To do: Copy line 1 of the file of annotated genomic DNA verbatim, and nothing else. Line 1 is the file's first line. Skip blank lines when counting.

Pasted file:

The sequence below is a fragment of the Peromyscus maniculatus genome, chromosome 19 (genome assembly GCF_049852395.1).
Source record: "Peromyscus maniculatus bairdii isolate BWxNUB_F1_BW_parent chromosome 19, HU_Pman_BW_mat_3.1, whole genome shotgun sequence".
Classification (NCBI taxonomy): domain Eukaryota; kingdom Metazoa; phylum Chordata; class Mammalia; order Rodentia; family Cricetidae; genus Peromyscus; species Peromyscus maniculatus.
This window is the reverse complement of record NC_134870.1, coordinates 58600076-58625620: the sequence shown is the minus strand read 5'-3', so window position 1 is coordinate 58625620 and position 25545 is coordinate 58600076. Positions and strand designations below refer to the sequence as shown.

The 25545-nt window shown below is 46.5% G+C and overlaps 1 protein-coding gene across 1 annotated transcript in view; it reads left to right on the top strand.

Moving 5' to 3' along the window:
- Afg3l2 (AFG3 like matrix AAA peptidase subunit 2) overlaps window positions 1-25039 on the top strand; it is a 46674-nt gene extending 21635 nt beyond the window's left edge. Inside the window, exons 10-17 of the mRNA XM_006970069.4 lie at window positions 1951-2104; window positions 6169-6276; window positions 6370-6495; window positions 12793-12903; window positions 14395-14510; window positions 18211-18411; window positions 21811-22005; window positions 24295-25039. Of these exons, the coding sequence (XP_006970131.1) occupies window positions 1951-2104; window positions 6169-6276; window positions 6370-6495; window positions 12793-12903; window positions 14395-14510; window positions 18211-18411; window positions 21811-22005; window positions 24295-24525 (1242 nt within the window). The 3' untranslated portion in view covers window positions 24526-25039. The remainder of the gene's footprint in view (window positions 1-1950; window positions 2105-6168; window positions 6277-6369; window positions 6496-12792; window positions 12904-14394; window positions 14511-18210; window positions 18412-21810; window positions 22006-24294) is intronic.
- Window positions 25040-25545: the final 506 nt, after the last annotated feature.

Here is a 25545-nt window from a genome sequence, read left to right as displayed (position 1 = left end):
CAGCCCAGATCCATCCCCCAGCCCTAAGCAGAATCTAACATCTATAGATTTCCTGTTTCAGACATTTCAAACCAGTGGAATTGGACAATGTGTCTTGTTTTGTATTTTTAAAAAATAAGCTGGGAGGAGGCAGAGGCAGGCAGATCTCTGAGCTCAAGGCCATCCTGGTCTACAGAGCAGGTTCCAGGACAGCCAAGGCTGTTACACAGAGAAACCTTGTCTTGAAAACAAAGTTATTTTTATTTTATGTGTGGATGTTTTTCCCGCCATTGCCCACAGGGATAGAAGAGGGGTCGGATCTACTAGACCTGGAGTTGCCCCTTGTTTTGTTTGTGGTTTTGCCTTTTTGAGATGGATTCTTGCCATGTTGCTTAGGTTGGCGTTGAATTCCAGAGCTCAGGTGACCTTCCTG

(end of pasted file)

The sequence below is a fragment of the Peromyscus maniculatus genome, chromosome 19 (genome assembly GCF_049852395.1).